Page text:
Trump admin intends to roll back ban on offshore drilling

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By Sara Ganim CNN

WASHINGTON (CNN) -- The Trump administration Thursday announced plans to roll back a ban on new offshore drilling off the coasts of Florida and California and is considering more than 40 sites for leasing of natural gas and oil production.

Interior Secretary Ryan Zinke said that 47 proposed leasing areas could increase federal revenue by $15 billion.

"It's better to produce energy here and never be held hostage by foreign enemy needs," Zinke said, adding it's a "clear difference between energy weakness and energy dominance."

The proposal would increase drilling sites off the coasts of Alaska and in the Gulf of Mexico. It would reinstate leasing sites in Pacific and Atlantic waters.

But the announcement was met with immediate concern from environmental groups, and from Republican Florida Gov. Rick Scott, who released a statement in the middle of Zinke's announcement Thursday afternoon, asking to have waters off of Florida's coastline removed from consideration.

“Based on media reports, it is likely that the Department of the Interior will consider Florida as a potential state for offshore oil drilling – which is something I oppose in Florida. I have already asked to immediately meet with Secretary Zinke to discuss the concerns I have with this plan and the crucial need to remove Florida from consideration. My top priority is to ensure that Florida’s natural resources are protected, which is why I proposed $1.7 billion for the environment in this year’s budget.” - Gov. Scott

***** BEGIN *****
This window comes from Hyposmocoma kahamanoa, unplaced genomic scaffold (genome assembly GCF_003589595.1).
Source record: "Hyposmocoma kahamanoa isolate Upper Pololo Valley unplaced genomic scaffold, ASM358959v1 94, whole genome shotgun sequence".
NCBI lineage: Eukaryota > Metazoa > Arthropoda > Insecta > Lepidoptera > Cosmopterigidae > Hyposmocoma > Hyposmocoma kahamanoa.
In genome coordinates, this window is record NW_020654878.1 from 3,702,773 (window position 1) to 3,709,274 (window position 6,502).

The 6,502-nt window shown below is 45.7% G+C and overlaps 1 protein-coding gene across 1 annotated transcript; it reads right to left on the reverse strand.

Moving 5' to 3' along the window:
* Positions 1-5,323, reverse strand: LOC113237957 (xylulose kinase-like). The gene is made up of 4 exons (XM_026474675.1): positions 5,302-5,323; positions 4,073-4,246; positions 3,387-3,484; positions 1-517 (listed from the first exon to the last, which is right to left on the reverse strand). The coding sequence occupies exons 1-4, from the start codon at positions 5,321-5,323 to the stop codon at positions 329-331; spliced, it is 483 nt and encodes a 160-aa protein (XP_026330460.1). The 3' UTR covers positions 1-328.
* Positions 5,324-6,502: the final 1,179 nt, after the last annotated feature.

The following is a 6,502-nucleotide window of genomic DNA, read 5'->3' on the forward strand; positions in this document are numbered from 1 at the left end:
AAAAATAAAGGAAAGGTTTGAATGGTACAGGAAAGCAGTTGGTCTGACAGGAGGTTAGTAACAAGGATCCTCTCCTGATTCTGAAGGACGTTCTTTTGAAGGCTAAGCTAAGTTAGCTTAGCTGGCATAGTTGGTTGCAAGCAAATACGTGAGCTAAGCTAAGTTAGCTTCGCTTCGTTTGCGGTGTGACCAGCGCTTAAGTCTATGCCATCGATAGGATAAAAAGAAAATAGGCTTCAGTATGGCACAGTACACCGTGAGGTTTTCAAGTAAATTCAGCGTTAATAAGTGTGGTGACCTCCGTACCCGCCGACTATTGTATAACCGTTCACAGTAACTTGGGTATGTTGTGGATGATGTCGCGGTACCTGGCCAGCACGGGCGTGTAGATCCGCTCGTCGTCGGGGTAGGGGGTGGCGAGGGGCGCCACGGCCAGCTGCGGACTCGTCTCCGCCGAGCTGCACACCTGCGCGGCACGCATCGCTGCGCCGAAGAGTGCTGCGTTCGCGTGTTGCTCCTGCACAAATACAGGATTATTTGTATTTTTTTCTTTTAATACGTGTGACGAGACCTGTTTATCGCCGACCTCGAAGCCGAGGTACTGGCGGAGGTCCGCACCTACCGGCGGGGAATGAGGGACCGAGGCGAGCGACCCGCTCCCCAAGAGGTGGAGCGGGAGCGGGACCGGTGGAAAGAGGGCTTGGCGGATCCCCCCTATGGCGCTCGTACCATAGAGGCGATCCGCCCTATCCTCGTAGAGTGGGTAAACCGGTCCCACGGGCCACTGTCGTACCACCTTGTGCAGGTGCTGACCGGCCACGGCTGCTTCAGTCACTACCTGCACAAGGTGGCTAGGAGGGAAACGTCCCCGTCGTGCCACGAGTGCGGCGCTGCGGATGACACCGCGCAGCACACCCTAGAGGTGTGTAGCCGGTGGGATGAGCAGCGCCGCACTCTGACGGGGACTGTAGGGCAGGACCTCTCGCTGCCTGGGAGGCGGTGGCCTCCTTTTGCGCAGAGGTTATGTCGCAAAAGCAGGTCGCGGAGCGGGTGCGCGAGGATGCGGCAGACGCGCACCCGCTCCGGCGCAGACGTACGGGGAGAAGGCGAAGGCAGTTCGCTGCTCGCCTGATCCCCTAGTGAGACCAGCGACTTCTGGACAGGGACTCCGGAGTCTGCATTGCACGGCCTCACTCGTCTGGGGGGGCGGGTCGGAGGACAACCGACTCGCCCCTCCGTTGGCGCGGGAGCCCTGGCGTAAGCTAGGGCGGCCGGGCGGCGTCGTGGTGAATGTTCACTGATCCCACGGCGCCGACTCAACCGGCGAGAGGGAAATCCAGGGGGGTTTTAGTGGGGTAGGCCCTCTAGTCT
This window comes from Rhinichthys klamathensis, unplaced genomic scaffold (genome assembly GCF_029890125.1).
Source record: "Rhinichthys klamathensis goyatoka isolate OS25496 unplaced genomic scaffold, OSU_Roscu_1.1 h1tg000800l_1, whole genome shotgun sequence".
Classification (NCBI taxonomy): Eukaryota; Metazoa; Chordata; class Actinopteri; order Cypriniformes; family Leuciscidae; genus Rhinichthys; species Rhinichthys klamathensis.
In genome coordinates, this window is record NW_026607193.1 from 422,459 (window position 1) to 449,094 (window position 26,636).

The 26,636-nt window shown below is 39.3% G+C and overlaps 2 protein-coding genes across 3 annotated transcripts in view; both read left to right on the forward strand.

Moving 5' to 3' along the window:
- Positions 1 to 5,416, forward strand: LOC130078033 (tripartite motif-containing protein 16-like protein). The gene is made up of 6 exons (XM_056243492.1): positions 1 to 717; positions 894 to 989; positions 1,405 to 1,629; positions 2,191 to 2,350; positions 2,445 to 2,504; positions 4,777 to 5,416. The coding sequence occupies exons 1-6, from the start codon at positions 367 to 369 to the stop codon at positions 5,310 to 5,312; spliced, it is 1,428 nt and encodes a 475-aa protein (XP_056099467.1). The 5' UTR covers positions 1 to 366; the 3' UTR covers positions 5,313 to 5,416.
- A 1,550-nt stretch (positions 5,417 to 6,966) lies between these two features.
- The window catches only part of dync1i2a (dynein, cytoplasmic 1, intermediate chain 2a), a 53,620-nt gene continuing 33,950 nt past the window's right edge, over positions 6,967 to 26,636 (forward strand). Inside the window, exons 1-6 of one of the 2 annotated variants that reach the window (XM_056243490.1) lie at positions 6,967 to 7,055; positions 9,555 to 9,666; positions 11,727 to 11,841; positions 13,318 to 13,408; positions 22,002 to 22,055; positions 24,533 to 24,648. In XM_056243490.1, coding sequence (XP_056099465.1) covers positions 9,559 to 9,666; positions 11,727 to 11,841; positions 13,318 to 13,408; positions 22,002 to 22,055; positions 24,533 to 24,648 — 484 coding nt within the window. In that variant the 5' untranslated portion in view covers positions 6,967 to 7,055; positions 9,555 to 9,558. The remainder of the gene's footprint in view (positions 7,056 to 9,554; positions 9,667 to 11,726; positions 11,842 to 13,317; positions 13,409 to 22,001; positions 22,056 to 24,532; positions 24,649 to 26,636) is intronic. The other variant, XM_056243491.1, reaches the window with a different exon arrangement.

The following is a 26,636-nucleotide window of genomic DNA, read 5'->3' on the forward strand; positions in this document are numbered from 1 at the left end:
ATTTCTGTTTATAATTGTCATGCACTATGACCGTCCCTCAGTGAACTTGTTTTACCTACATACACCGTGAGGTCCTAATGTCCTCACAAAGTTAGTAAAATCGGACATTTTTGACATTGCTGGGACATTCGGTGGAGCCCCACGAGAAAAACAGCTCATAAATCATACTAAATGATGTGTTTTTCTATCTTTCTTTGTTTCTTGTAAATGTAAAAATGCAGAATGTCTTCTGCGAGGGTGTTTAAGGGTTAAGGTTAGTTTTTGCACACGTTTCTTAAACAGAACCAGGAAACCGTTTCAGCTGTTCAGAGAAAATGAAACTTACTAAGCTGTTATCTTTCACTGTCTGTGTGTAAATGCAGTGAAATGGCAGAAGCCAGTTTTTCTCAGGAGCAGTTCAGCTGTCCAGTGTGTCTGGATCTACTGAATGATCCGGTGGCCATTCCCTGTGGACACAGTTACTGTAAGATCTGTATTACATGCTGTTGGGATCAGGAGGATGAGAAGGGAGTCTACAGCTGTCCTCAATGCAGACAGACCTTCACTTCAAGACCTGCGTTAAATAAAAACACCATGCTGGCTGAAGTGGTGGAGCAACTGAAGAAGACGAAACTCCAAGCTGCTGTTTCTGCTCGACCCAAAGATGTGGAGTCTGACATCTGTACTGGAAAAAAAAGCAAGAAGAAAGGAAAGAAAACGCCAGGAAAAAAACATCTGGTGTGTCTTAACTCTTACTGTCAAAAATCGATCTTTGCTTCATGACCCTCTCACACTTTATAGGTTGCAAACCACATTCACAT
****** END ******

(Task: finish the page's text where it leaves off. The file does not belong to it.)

Zinke, who said he anticipated strong pushback, said the five-year-proposal would not move forward without state, community and congressional feedback, but refused to say that states would have the power to veto drilling off their own shores.

"Certainly states and local communities have a voice and Scott's been a great governor," Zinke said. "This is what's available. We're going to listen to the voices of all the stakeholders. ... This is going to be a dialogue of states and Interior and all the stakeholders."

Sen. Bill Nelson, D-Florida, threatened to block the roll-back. 

"Almost five million barrels of oil spilled as a result of a defective device called a blowout preventer," Nelson said on the Senate floor. "Now, what the Interior Department and this administration is trying to do is undo the updated standards for shear rams and blowout preventers and is trying to get rid of a required third party to certify the safety mechanisms."

Nelson cited the BP oil spill in 2010. 

“The BP spill devastated my state's economy and 11 people lost their lives,” Nelson said. “That's why I plan to subject this misguided rule to the Congressional Review Act.”

Lawmakers from New Jersey and Pennsylvania also voiced concerns about the effects on tourism and coastal economies.

Sen. Maggie Hassan, D-New Hampshire, tweeted, "Offshore drilling has caused some of the greatest man-made natural disasters of our time."

Environmental groups call the plan "dirty" and "dangerous."

"The administration's backward-looking approach puts oil and gas profits first -- and will place our coastal communities and all they support at risk of the next BP-style disaster," said Natural Resources Defense Council President Rhea Suh.

In December, Interior issued a stop-work order on a National Academy of Sciences study reviewing the offshore oil and gas operations inspection program to enhance safety.

Zinke repeatedly said Thursday that any offshore drilling lease will come with the condition of safety.

"We will deepen commitment to environmental stewardship, because we do it right," he said.

The U.S. Chamber of Commerce praised the move in a statement, saying it "would help cement America's role as an energy superpower, creating jobs and contributing to our economy."

"For decades, our nation has needlessly limited our own ability to harness oil and gas resources. This new plan sets a much different course," the Chamber said.

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